Design Considerations when Specifying Rooflights

In the early stages of building design, it is important in a fabric first design strategy to assess key materials and determine what it is that those materials need to deliver.

Often rooflights are overlooked despite offering a wide variety of proven benefits. Correctly specified, Hambleside Danelaw’s Zenon GRP rooflights can not only satisfy regulatory requirements, but also capture the essential essence of natural daylighting. Below are some key attributes of GRP rooflights that must be considered prior to the specification stage.


Although rooflights should never be walked on, it is expected that they achieve a non-fragility rating to reduce risk associated with falling onto the rooflight assembly. All Zenon GRP rooflights are tested in accordance with ACR[M]001 Test for Non-Fragility of Large Element Roofing Assemblies.

Fire Performance

An equally important consideration when specifying GRP rooflights is fire performance. Regulations relating to fire are under constant review, but current information on regulations and Zenon GRP rooflights can be found in our dedicated document.

Thermal performance

U-Value is used to measure the thermal transmission of a building envelope assembly. GRP rooflights often feature a polycarbonate insulation layer to comply with Building Regulations minimum requirement of 1.8W/m²K but it is becoming increasingly common for buildings to target even lower U-Values. This of course will need to be balanced with the rooflight’s light transmission levels as additional layers of polycarbonate sheet result in lower light distribution.

Zenon Insulator is a sustainable way of decreasing the U-Value, without compromising that all-important light transmission. Made from cellulose acetate (a recycled wood pulp), Insulator has a honeycomb structure which runs perpendicular to the plane of the rooflight, resulting in increased light transmission and diffusion.

Critically, from an environmental standpoint, Insulator can be composted at the end of its service life.


G-Value, also known as solar gain, is the directly transmitted solar heat and absorbed solar radiation, which enters the building through a material. Solar gain and light transmission are closely linked – it is impossible to have one without the other. Therefore, when planning a building with high levels of natural daylight it is important to consider and address the solar gain that will inevitably be created.

Light Transmission

It should go without saying, but GRP rooflights should provide the best levels of natural daylight possible. It is shown that incorporating rooflights into the building design can result in up to three times more natural light in the internal space than a window/vertical glazing of the same size.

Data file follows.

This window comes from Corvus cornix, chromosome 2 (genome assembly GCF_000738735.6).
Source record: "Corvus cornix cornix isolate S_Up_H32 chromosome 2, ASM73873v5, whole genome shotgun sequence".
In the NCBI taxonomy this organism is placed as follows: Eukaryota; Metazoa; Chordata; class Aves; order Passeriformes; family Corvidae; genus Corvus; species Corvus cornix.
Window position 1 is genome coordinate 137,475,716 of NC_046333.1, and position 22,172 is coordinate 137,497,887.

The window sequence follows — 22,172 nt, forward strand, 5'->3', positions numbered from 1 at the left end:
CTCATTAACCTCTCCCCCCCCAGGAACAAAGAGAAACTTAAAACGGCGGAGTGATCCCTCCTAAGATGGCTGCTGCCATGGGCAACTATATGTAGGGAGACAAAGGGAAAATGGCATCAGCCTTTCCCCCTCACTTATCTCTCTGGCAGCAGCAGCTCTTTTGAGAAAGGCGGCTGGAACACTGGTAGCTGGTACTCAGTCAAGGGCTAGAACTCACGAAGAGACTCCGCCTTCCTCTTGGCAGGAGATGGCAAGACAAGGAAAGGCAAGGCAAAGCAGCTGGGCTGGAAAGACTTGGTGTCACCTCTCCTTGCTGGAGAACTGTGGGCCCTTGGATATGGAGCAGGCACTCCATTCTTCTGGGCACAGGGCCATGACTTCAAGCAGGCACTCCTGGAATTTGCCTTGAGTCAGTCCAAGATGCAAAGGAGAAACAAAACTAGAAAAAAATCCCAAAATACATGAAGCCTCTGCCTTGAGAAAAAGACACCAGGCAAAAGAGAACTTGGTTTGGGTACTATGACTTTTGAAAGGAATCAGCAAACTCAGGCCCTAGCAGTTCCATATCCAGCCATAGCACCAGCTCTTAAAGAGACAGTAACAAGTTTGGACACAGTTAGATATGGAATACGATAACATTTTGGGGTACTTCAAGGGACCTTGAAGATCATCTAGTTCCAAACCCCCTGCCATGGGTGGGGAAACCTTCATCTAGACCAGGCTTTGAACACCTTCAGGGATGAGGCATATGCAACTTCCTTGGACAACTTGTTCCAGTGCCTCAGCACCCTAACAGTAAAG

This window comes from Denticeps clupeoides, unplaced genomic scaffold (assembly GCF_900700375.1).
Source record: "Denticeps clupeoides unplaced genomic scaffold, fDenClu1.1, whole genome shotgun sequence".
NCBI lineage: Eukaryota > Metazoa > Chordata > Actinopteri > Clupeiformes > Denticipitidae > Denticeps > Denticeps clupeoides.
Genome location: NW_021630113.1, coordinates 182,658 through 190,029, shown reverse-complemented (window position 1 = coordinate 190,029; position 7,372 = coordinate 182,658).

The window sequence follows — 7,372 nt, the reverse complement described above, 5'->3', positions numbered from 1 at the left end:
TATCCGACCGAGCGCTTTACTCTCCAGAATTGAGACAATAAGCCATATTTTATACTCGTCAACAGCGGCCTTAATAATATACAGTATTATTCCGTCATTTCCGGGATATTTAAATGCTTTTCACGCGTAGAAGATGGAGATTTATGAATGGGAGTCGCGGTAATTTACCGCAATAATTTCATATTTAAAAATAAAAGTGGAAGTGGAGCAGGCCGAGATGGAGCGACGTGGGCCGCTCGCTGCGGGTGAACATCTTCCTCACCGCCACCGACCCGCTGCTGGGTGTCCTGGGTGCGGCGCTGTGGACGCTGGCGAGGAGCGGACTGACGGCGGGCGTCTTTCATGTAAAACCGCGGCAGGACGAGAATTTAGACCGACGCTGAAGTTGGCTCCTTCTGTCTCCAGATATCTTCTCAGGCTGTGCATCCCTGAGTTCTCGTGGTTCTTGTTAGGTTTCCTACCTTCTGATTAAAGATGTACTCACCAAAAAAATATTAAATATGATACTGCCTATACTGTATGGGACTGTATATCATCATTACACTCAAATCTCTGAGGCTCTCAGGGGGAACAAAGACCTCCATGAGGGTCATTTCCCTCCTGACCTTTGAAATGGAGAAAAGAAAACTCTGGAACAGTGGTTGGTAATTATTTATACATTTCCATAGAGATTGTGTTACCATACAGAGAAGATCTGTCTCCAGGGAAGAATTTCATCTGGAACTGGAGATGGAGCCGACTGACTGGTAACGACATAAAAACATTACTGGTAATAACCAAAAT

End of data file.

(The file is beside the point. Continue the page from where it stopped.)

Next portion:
Natural daylight results in a happier, healthier and more productive work environment; for more information on how natural daylight can benefit the building occupants, take a look at NARM’s Quickguide.

Building Use

The hours in which a building will be in use is another important consideration. This will affect key decisions made about the building design. During daylight hours, GRP rooflights, when installed in the correct way, can provide the levels of daylighting needed to significantly reduce the need for artificial lighting. This may mean that the installation of automated lighting, to respond to varying levels of daylight (winter afternoons for example), a good choice for the building. This will inevitably reduce the demand for lighting energy and associated costs and make the most of the natural daylighting benefits provided by the rooflights.

Embodied Carbon

The last thing on this list should not be mistaken for the least important. Embodied carbon is fast becoming a key consideration when selecting building components. Embodied carbon refers to the Greenhouse Gases (GHGs) expended during the product’s cradle to grave lifecycle. The embodied carbon figure includes the carbon equivalent of GHGs used during manufacturing, distribution, maintenance, and disposal.

Hambleside Danelaw have always considered reducing embodied carbon to be of the utmost importance, which was one of the key drivers behind the development of Zenon Evolution. The manufacturing composition of Zenon Evolution has significantly less embodied carbon than its traditionally manufactured equivalent alternative. Zenon Evolution rooflights can also be used in conjunction with our Insulator honeycomb core to deliver highly efficient - and very low carbon – rooflight configurations.

Learn more about GRP rooflights

Hambleside Danelaw offer a variety of CPD seminars which help increase knowledge levels surrounding GRP rooflights and their specification in industrial, commercial, and agricultural buildings.

To arrange a CPD presentation, please fill in our contact form.

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